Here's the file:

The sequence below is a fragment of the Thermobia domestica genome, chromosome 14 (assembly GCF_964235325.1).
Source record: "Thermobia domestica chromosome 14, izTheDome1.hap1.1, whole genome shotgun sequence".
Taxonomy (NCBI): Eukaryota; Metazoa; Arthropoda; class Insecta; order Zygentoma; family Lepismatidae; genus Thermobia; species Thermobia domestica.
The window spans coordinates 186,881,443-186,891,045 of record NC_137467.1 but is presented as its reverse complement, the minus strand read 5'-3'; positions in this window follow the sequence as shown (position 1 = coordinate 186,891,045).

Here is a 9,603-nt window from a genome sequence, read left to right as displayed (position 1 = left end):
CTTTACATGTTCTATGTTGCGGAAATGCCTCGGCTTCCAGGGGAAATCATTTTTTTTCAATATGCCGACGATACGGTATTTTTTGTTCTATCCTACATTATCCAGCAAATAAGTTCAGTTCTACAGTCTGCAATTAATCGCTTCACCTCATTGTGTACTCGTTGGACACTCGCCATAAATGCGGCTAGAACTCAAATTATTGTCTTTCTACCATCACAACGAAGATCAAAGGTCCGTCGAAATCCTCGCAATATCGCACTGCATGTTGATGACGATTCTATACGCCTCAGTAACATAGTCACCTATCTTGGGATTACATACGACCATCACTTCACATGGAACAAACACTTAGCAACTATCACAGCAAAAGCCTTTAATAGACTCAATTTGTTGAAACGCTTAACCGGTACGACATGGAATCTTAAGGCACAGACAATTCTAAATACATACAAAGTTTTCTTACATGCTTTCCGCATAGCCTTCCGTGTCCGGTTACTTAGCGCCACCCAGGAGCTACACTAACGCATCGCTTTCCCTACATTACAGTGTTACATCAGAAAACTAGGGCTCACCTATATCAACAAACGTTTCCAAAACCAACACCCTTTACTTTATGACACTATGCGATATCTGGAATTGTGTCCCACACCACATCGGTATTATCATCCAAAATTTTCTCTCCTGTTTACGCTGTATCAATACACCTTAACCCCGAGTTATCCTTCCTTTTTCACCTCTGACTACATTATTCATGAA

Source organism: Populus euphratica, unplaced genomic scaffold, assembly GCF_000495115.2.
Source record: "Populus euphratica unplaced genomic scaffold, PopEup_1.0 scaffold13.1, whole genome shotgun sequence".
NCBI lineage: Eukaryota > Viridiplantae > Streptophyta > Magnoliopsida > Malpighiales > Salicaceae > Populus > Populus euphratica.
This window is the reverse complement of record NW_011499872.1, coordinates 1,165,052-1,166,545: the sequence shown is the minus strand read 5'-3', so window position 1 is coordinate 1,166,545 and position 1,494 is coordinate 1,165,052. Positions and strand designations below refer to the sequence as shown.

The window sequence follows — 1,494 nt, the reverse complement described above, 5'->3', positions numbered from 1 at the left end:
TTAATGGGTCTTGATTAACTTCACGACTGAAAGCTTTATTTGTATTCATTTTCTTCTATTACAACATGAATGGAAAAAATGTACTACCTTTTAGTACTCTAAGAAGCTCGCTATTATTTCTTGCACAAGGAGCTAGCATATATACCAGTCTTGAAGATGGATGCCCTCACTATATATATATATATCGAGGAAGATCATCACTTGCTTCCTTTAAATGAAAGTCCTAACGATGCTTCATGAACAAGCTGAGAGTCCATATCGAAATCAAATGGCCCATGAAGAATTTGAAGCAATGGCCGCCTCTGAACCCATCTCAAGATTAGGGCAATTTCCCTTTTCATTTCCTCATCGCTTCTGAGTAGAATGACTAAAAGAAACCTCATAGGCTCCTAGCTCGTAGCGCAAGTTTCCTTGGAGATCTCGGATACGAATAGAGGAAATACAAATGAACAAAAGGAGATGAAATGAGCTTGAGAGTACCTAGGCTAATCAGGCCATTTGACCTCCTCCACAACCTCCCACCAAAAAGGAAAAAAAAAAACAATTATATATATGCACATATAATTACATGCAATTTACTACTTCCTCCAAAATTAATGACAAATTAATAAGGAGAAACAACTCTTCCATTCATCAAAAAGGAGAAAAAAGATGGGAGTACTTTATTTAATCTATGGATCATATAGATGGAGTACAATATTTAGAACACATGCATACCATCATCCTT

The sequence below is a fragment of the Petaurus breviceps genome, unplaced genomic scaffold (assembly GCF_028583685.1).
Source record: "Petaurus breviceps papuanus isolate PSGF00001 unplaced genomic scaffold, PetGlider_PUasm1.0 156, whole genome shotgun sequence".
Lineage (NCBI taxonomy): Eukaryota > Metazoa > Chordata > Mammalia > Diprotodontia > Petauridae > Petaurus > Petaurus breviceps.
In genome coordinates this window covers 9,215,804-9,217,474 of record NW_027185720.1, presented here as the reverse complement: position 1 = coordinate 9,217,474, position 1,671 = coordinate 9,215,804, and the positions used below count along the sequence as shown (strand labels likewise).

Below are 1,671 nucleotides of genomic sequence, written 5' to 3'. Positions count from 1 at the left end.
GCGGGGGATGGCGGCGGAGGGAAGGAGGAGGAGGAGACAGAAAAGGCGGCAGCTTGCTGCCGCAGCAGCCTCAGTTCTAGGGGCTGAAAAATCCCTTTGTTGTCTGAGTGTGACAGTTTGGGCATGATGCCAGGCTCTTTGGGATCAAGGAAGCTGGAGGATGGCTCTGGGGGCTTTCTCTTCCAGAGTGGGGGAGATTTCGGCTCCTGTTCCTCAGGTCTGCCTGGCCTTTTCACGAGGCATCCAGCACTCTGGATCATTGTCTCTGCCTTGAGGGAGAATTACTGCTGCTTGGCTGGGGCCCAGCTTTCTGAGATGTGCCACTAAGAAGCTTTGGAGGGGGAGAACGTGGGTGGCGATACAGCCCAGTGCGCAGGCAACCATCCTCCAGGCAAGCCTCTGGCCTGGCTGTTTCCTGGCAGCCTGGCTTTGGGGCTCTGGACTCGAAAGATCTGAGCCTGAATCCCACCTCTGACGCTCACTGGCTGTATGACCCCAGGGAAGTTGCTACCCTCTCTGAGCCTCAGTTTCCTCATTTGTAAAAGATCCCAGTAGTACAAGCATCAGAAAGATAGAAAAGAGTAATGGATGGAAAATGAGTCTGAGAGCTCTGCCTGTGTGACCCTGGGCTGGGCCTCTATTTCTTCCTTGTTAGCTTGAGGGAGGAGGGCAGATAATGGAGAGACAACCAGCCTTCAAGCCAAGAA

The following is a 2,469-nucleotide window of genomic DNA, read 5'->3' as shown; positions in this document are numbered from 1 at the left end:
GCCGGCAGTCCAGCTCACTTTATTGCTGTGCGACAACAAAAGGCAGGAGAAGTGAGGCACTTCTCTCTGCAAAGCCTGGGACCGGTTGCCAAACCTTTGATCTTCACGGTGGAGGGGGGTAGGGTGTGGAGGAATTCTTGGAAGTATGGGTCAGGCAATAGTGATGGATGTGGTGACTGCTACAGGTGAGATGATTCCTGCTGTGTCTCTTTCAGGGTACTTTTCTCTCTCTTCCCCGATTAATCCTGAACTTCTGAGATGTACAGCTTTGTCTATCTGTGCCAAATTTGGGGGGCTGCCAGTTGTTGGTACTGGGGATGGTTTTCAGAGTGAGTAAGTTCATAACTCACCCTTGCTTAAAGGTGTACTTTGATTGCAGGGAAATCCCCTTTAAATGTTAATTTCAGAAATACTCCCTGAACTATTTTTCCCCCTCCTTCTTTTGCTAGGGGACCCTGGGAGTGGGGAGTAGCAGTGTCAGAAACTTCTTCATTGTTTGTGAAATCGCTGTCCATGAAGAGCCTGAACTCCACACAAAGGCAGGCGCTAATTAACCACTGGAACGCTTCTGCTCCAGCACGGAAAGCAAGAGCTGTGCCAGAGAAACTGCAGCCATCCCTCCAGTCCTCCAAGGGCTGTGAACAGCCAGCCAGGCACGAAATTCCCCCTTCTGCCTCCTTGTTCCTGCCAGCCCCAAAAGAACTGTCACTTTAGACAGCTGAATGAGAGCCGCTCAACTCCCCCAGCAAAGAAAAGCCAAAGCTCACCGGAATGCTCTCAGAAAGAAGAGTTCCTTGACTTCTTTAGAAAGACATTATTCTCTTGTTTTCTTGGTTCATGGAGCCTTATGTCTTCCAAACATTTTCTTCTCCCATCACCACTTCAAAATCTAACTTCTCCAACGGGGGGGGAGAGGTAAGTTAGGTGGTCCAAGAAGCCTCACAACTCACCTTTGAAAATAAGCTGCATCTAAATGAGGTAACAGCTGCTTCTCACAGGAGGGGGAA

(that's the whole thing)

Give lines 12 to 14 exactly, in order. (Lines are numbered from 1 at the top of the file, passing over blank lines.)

TTAATGGGTCTTGATTAACTTCACGACTGAAAGCTTTATTTGTATTCATTTTCTTCTATTACAACATGAATGGAAAAAATGTACTACCTTTTAGTACTCTAAGAAGCTCGCTATTATTTCTTGCACAAGGAGCTAGCATATATACCAGTCTTGAAGATGGATGCCCTCACTATATATATATATATCGAGGAAGATCATCACTTGCTTCCTTTAAATGAAAGTCCTAACGATGCTTCATGAACAAGCTGAGAGTCCATATCGAAATCAAATGGCCCATGAAGAATTTGAAGCAATGGCCGCCTCTGAACCCATCTCAAGATTAGGGCAATTTCCCTTTTCATTTCCTCATCGCTTCTGAGTAGAATGACTAAAAGAAACCTCATAGGCTCCTAGCTCGTAGCGCAAGTTTCCTTGGAGATCTCGGATACGAATAGAGGAAATACAAATGAACAAAAGGAGATGAAATGAGCTTGAGAGTACCTAGGCTAATCAGGCCATTTGACCTCCTCCACAACCTCCCACCAAAAAGGAAAAAAAAAAACAATTATATATATGCACATATAATTACATGCAATTTACTACTTCCTCCAAAATTAATGACAAATTAATAAGGAGAAACAACTCTTCCATTCATCAAAAAGGAGAAAAAAGATGGGAGTACTTTATTTAATCTATGGATCATATAGATGGAGTACAATATTTAGAACACATGCATACCATCATCCTT

The sequence below is a fragment of the Petaurus breviceps genome, unplaced genomic scaffold (assembly GCF_028583685.1).
Source record: "Petaurus breviceps papuanus isolate PSGF00001 unplaced genomic scaffold, PetGlider_PUasm1.0 156, whole genome shotgun sequence".